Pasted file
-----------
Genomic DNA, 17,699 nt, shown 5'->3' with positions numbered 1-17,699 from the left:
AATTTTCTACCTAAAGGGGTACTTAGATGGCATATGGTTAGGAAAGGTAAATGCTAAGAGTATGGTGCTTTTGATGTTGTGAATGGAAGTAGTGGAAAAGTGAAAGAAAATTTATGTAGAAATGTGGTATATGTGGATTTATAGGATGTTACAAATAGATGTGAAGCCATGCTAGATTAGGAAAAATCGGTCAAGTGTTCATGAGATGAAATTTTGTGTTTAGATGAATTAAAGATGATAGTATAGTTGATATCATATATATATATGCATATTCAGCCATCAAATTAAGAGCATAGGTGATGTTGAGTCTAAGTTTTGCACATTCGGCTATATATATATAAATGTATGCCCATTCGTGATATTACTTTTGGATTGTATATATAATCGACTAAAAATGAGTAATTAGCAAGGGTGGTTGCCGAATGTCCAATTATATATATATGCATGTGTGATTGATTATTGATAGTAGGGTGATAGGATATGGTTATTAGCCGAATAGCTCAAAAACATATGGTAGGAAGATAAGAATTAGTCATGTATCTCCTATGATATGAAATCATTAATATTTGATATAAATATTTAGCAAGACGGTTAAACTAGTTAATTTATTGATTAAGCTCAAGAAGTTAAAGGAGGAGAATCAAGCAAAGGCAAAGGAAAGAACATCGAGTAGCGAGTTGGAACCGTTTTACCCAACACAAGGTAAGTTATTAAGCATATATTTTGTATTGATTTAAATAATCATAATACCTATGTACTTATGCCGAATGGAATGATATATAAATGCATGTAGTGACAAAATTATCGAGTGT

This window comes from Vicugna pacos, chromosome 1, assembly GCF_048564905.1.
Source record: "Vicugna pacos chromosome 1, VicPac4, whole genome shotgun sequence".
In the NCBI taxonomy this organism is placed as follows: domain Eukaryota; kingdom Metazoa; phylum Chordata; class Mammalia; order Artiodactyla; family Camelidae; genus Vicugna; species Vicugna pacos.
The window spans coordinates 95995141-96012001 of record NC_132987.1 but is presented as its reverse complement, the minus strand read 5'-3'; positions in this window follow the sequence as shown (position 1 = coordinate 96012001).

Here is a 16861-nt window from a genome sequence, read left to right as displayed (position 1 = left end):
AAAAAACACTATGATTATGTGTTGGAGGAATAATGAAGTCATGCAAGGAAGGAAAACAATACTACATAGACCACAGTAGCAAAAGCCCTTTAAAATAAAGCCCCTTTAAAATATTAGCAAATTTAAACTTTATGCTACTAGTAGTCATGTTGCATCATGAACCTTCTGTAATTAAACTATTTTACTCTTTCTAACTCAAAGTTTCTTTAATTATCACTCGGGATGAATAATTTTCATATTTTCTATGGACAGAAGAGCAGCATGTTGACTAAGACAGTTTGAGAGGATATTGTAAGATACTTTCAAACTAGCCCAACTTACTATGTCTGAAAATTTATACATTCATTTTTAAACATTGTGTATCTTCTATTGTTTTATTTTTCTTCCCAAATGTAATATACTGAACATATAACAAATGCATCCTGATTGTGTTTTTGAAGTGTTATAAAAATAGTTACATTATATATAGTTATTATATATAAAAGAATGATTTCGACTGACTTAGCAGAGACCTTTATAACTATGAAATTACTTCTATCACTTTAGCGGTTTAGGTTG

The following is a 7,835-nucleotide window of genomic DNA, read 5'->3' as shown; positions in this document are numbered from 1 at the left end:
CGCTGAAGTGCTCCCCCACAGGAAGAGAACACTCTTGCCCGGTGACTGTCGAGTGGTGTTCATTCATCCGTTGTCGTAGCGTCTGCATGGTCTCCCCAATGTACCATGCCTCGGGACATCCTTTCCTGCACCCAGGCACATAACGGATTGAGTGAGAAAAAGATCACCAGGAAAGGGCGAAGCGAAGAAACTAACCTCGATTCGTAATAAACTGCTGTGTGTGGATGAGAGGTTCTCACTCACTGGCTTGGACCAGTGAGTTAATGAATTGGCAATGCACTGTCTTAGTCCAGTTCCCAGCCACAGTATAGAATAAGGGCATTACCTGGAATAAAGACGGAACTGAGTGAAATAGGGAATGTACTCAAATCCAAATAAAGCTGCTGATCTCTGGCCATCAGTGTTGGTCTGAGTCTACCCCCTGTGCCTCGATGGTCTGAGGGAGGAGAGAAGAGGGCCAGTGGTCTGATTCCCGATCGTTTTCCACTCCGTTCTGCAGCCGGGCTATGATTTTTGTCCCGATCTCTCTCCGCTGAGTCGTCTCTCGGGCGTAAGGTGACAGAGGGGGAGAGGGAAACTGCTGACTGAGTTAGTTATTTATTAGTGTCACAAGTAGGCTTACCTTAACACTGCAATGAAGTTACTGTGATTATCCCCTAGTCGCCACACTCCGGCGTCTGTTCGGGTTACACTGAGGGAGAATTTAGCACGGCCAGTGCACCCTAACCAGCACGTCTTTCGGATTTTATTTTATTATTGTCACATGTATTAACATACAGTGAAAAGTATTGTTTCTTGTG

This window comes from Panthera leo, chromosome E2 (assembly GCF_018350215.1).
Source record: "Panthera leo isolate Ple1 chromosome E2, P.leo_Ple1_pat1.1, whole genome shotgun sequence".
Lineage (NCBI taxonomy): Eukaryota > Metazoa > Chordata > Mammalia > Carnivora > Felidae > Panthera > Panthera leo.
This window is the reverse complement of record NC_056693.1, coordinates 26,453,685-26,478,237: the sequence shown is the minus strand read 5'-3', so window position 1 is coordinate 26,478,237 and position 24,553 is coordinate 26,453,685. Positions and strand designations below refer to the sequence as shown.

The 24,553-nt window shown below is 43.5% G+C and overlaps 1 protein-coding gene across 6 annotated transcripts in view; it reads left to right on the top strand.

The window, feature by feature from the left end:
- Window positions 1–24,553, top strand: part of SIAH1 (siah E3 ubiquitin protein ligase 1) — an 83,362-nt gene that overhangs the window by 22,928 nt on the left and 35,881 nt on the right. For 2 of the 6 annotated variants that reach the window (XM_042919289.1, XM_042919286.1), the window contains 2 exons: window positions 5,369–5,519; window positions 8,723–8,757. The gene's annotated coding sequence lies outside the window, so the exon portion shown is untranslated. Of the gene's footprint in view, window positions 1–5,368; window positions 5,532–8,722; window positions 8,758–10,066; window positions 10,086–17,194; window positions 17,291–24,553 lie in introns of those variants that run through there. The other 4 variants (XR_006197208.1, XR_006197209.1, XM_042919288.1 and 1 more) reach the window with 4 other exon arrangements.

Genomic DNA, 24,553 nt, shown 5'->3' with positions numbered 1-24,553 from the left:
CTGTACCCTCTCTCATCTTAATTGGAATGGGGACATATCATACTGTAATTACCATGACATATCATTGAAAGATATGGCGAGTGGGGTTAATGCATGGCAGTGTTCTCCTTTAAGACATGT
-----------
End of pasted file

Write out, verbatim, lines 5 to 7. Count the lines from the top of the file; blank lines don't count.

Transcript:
In the NCBI taxonomy this organism is placed as follows: domain Eukaryota; kingdom Metazoa; phylum Chordata; class Mammalia; order Artiodactyla; family Camelidae; genus Vicugna; species Vicugna pacos.
The window spans coordinates 95995141-96012001 of record NC_132987.1 but is presented as its reverse complement, the minus strand read 5'-3'; positions in this window follow the sequence as shown (position 1 = coordinate 96012001).

Here is a 16861-nt window from a genome sequence, read left to right as displayed (position 1 = left end):